The Badb School: A Summary of the Hilkin Theory
E.E. Gilbert, 1981
When the first Corvus Folio was found in Newgrange at the end of the 17th century theories about its creation and creators were relatively simple. It was a single document, found in an isolated monument with incredibly sophisticated imagery and made on equally sophisticated materials. It was taken at the time as evidence of an advanced culture that flourished several millennia ago.
Immediate candidates for the Folio’s creators were the mythical Tuatha De Danann who’s history was already intermingled with the Newgrange monument. Antiquarians began searching for analogous imagery or references in sources like the Yellow Book of Lecan and the Book of Leinster as well as older sources that predated Christian influence like Lebor na Huidre and Cin Dromma Snechtai. Though the extensive crow imagery lead to the Morrigan association which has forever remained linked to the Folio, it also drove theories linking the Folio to myriad other cultures citing, among others, Norse mythology, Ancient Greek religions, and of course Biblical sources.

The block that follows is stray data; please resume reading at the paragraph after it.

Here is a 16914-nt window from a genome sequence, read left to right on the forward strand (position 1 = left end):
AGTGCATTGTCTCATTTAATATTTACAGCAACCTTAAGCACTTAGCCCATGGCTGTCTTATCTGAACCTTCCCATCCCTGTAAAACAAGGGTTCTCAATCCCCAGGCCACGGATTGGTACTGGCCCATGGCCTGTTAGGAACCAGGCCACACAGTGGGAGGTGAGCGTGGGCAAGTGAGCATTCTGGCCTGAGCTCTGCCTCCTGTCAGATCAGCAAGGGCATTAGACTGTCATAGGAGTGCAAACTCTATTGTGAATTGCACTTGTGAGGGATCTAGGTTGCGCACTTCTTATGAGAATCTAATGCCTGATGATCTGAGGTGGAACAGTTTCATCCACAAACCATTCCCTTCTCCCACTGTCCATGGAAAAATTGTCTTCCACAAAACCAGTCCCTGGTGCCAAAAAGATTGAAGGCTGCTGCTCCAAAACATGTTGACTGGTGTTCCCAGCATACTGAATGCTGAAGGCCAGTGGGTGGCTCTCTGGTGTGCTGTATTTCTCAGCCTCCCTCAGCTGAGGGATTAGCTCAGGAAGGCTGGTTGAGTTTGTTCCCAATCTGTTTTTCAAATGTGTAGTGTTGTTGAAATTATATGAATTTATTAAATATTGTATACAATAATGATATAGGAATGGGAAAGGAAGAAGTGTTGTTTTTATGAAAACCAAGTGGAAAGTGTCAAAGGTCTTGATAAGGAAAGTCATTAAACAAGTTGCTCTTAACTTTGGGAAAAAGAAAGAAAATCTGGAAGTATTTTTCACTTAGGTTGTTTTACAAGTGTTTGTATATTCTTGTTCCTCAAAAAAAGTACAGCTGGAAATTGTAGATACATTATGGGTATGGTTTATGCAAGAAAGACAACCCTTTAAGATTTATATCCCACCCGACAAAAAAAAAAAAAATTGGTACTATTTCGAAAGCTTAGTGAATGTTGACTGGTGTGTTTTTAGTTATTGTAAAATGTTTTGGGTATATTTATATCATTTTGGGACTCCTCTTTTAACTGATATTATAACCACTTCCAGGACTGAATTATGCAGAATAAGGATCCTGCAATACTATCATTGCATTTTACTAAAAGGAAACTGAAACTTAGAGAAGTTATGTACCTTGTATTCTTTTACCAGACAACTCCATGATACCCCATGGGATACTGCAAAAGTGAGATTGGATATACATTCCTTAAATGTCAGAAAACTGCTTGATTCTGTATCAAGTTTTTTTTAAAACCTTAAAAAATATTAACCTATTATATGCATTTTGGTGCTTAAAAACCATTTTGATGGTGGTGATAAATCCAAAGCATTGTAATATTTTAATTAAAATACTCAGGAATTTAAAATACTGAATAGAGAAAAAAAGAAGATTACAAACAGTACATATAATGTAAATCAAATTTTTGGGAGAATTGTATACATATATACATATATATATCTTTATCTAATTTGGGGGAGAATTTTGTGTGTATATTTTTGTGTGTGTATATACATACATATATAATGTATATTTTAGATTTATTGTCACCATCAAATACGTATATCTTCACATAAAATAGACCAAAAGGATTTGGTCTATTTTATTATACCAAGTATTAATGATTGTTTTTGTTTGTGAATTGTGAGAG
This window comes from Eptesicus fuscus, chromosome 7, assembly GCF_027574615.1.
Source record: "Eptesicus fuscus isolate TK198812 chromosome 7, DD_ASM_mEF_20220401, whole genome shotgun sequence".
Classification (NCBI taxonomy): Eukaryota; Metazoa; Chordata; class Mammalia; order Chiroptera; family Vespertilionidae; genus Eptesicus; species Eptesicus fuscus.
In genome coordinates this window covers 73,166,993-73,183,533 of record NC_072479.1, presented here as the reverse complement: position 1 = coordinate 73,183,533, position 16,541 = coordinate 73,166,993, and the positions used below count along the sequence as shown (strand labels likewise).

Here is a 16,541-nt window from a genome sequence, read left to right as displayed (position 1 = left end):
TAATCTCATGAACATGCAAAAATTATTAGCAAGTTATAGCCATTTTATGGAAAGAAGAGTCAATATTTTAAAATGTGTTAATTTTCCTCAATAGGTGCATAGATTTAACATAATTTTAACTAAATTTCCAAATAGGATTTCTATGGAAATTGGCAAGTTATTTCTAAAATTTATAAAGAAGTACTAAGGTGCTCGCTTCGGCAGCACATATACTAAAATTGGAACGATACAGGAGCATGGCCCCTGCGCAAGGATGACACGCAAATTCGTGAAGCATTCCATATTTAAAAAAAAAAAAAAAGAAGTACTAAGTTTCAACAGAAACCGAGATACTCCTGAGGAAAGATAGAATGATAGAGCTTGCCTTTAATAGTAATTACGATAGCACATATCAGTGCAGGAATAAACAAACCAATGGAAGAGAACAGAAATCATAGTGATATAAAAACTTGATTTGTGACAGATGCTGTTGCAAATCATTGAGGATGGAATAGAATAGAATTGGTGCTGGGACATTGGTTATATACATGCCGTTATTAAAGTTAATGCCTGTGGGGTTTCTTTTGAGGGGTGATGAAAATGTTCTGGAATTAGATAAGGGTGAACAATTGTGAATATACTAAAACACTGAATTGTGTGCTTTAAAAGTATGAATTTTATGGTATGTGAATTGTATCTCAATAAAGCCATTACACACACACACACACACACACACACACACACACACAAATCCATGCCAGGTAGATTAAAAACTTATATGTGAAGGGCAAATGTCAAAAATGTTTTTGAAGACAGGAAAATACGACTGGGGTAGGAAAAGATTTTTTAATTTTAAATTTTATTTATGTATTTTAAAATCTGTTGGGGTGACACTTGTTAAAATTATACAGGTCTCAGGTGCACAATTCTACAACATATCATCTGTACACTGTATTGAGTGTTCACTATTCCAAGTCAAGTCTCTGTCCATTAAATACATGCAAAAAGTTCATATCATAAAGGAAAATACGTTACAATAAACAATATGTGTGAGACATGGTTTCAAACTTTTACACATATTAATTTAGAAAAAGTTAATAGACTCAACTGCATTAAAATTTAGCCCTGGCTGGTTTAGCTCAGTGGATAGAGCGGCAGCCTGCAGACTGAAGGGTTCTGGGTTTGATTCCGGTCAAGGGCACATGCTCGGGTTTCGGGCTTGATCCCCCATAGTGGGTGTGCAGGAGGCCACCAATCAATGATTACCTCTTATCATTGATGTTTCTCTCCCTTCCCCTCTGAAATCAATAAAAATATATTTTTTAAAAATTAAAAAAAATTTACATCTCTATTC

The Folio was passed among a number of historians and antiquarians before it was stolen from the friend of the Ashmore Museum, Elden Ashgrove, who had the Folio on loan for examination. The theft alone drove interest in the Folio, but when it was connected, however covertly, to both the phenomena of Ada-Kil-Sin and the Cochemvet Manuscript, the quest for answers became an obsession for the those that followed the Folio.
Chief among them was Herbert Ashe, an amateur historian who abandoned his growing cabinet of curiosities to pursue the the origins of the Corvus Folio. Though he reportedly wrote two compact volumes on the subject, neither exists today, though he is remembered among enthusiasts as the first to discover the Hilkin connection.
“The People” were mentioned in the recently translated Narrative of Ada-Kil-Sin that was all the rage among Heidegger’s masquerades in the early 18th century. Though Ashe rarely engaged in the public entertainments he was acutely aware of the trends that drove the crowds and was immediately convinced of a tangible connection between the Ada-Kil-Sin of The Narrative and the fox woman of the Folio.
References to both the Hilkins and Alamintes were also supposably contained among Cochemvet’s research.